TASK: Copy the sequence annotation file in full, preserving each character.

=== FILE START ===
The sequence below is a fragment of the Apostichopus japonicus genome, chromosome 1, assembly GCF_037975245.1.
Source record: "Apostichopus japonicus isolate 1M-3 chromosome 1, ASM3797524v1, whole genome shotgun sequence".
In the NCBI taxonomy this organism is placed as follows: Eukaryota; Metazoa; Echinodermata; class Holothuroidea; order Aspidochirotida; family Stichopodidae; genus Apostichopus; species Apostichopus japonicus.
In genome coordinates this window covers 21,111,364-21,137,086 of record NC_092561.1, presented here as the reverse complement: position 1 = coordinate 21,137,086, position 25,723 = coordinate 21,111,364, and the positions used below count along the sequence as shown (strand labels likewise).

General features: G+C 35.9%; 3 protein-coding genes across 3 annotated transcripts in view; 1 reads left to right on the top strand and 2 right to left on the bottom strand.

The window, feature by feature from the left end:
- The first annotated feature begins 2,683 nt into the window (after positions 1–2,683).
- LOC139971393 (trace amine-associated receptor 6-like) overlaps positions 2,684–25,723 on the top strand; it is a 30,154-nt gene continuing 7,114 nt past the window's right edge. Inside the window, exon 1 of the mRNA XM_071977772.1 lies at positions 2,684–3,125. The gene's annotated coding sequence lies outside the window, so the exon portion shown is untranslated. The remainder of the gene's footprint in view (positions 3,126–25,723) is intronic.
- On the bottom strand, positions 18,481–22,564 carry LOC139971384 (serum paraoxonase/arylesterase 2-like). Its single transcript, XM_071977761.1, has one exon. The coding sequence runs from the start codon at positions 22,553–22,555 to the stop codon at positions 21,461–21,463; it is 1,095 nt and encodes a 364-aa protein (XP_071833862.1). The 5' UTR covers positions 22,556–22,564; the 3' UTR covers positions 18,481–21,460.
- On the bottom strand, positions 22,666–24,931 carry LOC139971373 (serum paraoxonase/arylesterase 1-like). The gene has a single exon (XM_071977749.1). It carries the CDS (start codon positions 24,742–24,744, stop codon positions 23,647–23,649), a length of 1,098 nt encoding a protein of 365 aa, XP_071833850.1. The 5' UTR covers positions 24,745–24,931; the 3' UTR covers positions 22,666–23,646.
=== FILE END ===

The sequence below is a fragment of the Apostichopus japonicus genome, chromosome 1, assembly GCF_037975245.1.
Source record: "Apostichopus japonicus isolate 1M-3 chromosome 1, ASM3797524v1, whole genome shotgun sequence".
In the NCBI taxonomy this organism is placed as follows: Eukaryota; Metazoa; Echinodermata; class Holothuroidea; order Aspidochirotida; family Stichopodidae; genus Apostichopus; species Apostichopus japonicus.
In genome coordinates this window covers 21,111,364-21,137,086 of record NC_092561.1, presented here as the reverse complement: position 1 = coordinate 21,137,086, position 25,723 = coordinate 21,111,364, and the positions used below count along the sequence as shown (strand labels likewise).

General features: G+C 35.9%; 3 protein-coding genes across 3 annotated transcripts in view; 1 reads left to right on the top strand and 2 right to left on the bottom strand.

The window, feature by feature from the left end:
- The first annotated feature begins 2,683 nt into the window (after positions 1–2,683).
- LOC139971393 (trace amine-associated receptor 6-like) overlaps positions 2,684–25,723 on the top strand; it is a 30,154-nt gene continuing 7,114 nt past the window's right edge. Inside the window, exon 1 of the mRNA XM_071977772.1 lies at positions 2,684–3,125. The gene's annotated coding sequence lies outside the window, so the exon portion shown is untranslated. The remainder of the gene's footprint in view (positions 3,126–25,723) is intronic.
- On the bottom strand, positions 18,481–22,564 carry LOC139971384 (serum paraoxonase/arylesterase 2-like). Its single transcript, XM_071977761.1, has one exon. The coding sequence runs from the start codon at positions 22,553–22,555 to the stop codon at positions 21,461–21,463; it is 1,095 nt and encodes a 364-aa protein (XP_071833862.1). The 5' UTR covers positions 22,556–22,564; the 3' UTR covers positions 18,481–21,460.
- On the bottom strand, positions 22,666–24,931 carry LOC139971373 (serum paraoxonase/arylesterase 1-like). The gene has a single exon (XM_071977749.1). It carries the CDS (start codon positions 24,742–24,744, stop codon positions 23,647–23,649), a length of 1,098 nt encoding a protein of 365 aa, XP_071833850.1. The 5' UTR covers positions 24,745–24,931; the 3' UTR covers positions 22,666–23,646.